From an estimated five million internet users in 2000, India is now home to the second-largest digital user base in the world at 665 million, an increase of 13,200 percent over the last 10 years. The next decade promises to be equally exciting for digital India as the internet becomes more inclusive, and its users more heterogeneous. In order to better understand the segment, KPMG in India has developed broad consumer archetypes that cover the range of digital users found in India today. While there will be continuous evolution and, therefore, progression of users over time, these archetypes will remain relevant as the market grows to a billion digital users by 2030.
At present, India is witness to a high-growth, nascent digital market where most users consume free or bundled content. The mobile phone is the dominant device. This digital mainstream is the main entry point for users in India but with time, prosperity, and growing confidence with technology, these consumers will transition into digital enthusiasts. In addition, most of the early adopters of the internet can also be rightfully classified as digital enthusiasts and comprise an older demographic that is both wealthy and conversant on digital platforms.
The top-end of this consumer pyramid is home to the digital sophisticate who mimics the preferences and behaviors of a global digital user. They are likely to have multiple paid audio and video digital subscriptions, embrace at least partial cord shaving, and complete most financial transactions online.
However, the high barriers to entry on income will ensure that growth in this category comes only through an upward progression of users rather than direct inclusion of the unconnected. Sophisticates will continue to be in the minority in India even in 2030.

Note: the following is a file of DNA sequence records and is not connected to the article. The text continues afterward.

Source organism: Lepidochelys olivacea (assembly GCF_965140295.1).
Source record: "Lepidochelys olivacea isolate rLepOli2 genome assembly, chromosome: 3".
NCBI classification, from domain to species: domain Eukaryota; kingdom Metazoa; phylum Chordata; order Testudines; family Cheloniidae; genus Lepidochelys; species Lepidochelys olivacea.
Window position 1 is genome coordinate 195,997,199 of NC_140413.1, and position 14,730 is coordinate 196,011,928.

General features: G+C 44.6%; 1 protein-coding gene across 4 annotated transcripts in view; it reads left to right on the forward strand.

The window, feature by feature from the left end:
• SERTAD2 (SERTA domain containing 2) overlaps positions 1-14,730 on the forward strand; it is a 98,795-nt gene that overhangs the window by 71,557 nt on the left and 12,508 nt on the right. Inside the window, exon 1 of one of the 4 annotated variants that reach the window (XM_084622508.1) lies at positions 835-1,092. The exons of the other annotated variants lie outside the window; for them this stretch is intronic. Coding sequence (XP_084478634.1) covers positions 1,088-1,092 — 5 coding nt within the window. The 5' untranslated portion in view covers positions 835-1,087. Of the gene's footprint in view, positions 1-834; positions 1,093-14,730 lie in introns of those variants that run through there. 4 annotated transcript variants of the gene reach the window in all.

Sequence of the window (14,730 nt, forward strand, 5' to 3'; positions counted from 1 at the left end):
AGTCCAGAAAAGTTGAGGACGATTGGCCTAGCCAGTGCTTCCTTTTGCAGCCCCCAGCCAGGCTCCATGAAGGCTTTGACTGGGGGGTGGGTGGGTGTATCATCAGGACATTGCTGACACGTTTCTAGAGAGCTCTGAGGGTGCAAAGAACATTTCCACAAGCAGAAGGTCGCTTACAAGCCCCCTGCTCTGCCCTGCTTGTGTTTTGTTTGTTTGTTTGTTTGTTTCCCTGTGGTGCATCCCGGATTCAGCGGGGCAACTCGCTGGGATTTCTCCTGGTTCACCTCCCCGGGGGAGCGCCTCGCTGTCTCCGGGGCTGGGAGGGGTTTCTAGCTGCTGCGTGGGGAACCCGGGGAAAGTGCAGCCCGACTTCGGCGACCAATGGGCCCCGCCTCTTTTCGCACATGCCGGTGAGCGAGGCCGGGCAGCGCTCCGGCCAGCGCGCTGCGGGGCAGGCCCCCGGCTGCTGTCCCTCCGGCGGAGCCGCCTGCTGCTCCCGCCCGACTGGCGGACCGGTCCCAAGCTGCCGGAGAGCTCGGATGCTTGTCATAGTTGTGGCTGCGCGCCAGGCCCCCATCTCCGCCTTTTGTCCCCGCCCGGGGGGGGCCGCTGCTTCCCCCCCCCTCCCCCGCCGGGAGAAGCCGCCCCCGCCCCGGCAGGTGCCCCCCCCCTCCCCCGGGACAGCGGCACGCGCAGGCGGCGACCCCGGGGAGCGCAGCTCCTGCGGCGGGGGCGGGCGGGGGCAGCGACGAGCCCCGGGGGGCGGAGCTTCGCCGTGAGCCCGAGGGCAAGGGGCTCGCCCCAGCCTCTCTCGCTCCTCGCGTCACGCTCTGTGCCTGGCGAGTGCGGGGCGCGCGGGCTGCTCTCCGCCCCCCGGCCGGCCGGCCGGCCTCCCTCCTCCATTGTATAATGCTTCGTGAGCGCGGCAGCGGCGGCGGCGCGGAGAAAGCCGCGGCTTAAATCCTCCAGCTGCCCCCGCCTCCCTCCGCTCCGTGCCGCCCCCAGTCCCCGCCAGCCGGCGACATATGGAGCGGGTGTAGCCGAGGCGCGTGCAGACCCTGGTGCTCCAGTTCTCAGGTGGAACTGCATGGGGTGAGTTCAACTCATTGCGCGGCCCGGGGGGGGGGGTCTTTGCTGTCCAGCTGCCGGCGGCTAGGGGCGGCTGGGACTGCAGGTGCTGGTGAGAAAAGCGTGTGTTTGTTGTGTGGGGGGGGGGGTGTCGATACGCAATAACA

As this evolution plays out over the next few years, we can expect to observe the following key changes in the profile of the digital-media consumer and the market itself:
On the consumer side, users will move from consuming to transacting online and leverage the benefits of e-commerce and mobile banking, for example. Cord-cutting will become more prevalent as the entertainment needs of a majority are met by the large and diverse library of digital content available. Users will become increasingly aware and concerned with online privacy and its protection, pushing businesses to act more responsibly in the collection, storage, and use of personal data.
For media and entertainment companies, with a billion people online by 2030, each niche of consumers will be sizeable. Digital enthusiasts in themselves will number over half a billion in 2030. Considerable heterogeneity of users – on socio-economic, linguistic, demographic lines – will necessitate micro-segmentation of markets and users. Collaborations and partnerships will be inevitable and scale economies key to survival.
The common thread, however, will remain the demand for more engaging content online. Leisure – online gaming, music and video – will be the driving force for digital adoption, especially among new users. There are greater differences in the digital behavior online of users in developed and developing countries in such categories as reading the news and accessing health information online but hardly any gap when it comes to their entertainment habits.
The internet will remain the next billion users’ (NBU) primary leisure destination for some time to come, and it is now up to media and entertainment businesses to leverage the opportunity on offer here.